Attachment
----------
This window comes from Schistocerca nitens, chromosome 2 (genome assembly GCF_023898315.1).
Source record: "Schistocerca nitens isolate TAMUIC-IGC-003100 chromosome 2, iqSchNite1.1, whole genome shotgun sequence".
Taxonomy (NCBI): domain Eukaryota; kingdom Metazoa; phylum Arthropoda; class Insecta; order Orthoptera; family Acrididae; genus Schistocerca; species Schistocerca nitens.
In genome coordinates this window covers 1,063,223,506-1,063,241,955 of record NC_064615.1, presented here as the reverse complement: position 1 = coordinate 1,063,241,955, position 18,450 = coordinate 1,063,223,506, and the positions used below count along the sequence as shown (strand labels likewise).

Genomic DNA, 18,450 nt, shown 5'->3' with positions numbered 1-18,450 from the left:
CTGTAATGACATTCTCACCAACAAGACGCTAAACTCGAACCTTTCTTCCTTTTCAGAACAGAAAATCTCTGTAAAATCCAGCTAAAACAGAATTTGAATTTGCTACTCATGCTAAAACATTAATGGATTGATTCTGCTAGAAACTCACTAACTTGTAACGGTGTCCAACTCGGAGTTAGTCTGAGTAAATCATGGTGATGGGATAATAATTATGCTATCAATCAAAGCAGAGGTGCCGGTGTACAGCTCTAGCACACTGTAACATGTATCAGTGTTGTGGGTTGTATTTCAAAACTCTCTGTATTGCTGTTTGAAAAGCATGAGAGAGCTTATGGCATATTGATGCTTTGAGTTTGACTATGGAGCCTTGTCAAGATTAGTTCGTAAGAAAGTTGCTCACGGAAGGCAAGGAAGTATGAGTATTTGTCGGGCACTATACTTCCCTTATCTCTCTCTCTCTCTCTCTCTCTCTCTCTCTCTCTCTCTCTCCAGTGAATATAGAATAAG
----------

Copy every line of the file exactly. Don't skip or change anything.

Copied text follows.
This window comes from Schistocerca nitens, chromosome 2 (genome assembly GCF_023898315.1).
Source record: "Schistocerca nitens isolate TAMUIC-IGC-003100 chromosome 2, iqSchNite1.1, whole genome shotgun sequence".
Taxonomy (NCBI): domain Eukaryota; kingdom Metazoa; phylum Arthropoda; class Insecta; order Orthoptera; family Acrididae; genus Schistocerca; species Schistocerca nitens.
In genome coordinates this window covers 1,063,223,506-1,063,241,955 of record NC_064615.1, presented here as the reverse complement: position 1 = coordinate 1,063,241,955, position 18,450 = coordinate 1,063,223,506, and the positions used below count along the sequence as shown (strand labels likewise).

Genomic DNA, 18,450 nt, shown 5'->3' with positions numbered 1-18,450 from the left:
CTGTAATGACATTCTCACCAACAAGACGCTAAACTCGAACCTTTCTTCCTTTTCAGAACAGAAAATCTCTGTAAAATCCAGCTAAAACAGAATTTGAATTTGCTACTCATGCTAAAACATTAATGGATTGATTCTGCTAGAAACTCACTAACTTGTAACGGTGTCCAACTCGGAGTTAGTCTGAGTAAATCATGGTGATGGGATAATAATTATGCTATCAATCAAAGCAGAGGTGCCGGTGTACAGCTCTAGCACACTGTAACATGTATCAGTGTTGTGGGTTGTATTTCAAAACTCTCTGTATTGCTGTTTGAAAAGCATGAGAGAGCTTATGGCATATTGATGCTTTGAGTTTGACTATGGAGCCTTGTCAAGATTAGTTCGTAAGAAAGTTGCTCACGGAAGGCAAGGAAGTATGAGTATTTGTCGGGCACTATACTTCCCTTATCTCTCTCTCTCTCTCTCTCTCTCTCTCTCTCTCTCTCTCTCCAGTGAATATAGAATAAG